Environmental influences on fecundity, egg viability and egg cannibalism in the scale insect predator, Chilocorus nigritus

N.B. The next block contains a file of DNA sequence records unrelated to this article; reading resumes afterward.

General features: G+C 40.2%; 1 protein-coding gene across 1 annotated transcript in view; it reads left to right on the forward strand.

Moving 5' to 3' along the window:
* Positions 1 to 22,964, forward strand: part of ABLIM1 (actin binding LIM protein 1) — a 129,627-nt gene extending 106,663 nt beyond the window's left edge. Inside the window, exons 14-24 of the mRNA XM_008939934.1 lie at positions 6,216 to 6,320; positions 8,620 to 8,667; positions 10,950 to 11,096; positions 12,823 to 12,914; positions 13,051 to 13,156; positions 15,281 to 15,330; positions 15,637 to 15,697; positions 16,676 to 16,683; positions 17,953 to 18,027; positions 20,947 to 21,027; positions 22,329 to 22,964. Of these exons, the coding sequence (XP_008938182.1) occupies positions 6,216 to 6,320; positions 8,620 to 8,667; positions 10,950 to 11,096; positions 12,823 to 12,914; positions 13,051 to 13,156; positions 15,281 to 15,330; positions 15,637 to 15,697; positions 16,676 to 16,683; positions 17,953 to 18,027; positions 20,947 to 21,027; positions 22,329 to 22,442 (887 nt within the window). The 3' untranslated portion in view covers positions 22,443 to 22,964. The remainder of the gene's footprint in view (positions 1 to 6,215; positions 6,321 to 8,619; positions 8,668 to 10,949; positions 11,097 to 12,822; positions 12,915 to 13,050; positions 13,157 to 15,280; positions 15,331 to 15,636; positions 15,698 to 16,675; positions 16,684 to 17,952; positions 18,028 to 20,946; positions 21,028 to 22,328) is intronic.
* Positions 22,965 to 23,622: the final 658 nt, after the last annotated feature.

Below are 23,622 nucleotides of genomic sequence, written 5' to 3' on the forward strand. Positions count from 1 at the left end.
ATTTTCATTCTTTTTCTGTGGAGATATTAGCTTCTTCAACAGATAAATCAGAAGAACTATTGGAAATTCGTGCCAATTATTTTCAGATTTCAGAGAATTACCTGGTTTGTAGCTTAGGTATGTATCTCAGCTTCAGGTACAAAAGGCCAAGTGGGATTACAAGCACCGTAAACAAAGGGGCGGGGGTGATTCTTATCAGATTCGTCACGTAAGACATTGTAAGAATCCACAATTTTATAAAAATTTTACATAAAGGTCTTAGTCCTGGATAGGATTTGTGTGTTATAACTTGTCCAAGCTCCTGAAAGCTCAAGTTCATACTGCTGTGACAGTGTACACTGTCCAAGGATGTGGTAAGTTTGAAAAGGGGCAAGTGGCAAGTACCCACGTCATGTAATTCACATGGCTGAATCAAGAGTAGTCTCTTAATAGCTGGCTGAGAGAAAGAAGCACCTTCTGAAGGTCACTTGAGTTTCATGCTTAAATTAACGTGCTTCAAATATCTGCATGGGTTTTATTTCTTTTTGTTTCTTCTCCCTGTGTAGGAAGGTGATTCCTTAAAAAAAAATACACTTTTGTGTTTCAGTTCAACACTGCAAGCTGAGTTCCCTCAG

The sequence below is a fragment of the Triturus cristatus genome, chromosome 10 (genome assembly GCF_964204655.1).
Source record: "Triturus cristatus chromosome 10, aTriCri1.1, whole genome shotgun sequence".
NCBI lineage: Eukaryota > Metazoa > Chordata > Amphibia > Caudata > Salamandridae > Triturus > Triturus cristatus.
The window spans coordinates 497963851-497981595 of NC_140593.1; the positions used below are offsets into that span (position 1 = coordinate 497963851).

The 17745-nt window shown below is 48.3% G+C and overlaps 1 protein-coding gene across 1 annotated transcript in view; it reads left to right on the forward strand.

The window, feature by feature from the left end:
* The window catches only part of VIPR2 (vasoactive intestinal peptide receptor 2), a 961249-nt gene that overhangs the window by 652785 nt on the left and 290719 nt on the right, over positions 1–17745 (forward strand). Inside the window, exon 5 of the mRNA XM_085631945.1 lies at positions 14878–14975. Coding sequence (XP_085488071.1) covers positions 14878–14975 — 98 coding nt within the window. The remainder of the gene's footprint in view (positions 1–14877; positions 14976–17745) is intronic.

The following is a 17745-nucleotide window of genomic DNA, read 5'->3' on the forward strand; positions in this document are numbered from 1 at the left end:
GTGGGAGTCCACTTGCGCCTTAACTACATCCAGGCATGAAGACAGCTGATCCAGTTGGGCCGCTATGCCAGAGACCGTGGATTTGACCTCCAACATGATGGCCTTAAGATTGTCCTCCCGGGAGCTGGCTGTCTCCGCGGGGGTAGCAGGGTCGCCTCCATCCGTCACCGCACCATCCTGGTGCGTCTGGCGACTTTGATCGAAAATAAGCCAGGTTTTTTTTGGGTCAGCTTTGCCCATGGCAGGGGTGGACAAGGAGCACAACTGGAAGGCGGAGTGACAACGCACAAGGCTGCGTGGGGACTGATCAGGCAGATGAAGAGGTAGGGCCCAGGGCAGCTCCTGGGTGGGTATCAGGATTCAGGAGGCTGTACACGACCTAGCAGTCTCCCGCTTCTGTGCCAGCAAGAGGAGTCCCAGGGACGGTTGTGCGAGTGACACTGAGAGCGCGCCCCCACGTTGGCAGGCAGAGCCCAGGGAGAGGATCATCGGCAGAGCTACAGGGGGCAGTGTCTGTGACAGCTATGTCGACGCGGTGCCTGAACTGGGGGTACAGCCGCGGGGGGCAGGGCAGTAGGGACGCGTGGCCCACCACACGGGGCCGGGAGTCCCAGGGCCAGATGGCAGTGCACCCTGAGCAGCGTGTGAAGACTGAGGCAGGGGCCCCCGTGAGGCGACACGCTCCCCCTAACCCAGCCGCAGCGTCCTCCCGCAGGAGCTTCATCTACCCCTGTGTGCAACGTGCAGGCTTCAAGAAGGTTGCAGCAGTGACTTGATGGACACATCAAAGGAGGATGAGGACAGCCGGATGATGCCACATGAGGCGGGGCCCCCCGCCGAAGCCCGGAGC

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The effects of temperature on age-specific fecundity, egg viability and egg cannibalism were examined in the coccidophagous coccinellid, Chilocorus nigritus being fed on the cyanophyllum scale, Abgrallaspis cyanophylli. There were no significant differences in lifetime fecundity or oviposition rate at constant temperatures in the range of 20 to 30°C although there was a trend for both parameters to increase with increasing temperatures. Total fecundity ranged from five to 1890 eggs per female whilst the oviposition rate varied from 0.2–12.1 eggs day−1. Egg viability was significantly greater at 26 and 30°C (63 and 74%, respectively) than at lower temperatures (18 to 30%) whilst egg cannibalism was highest at 24 and 26°C (being the mid range of the temperatures tested). Mean pre-oviposition periods varied from 54 days at 20°C to 8.2 days at 30°C. The effect of relative humidities in the range of 33% to 75% on oviposition rate, egg viability and egg cannibalism was measured and found to have no significant effect on either parameter.

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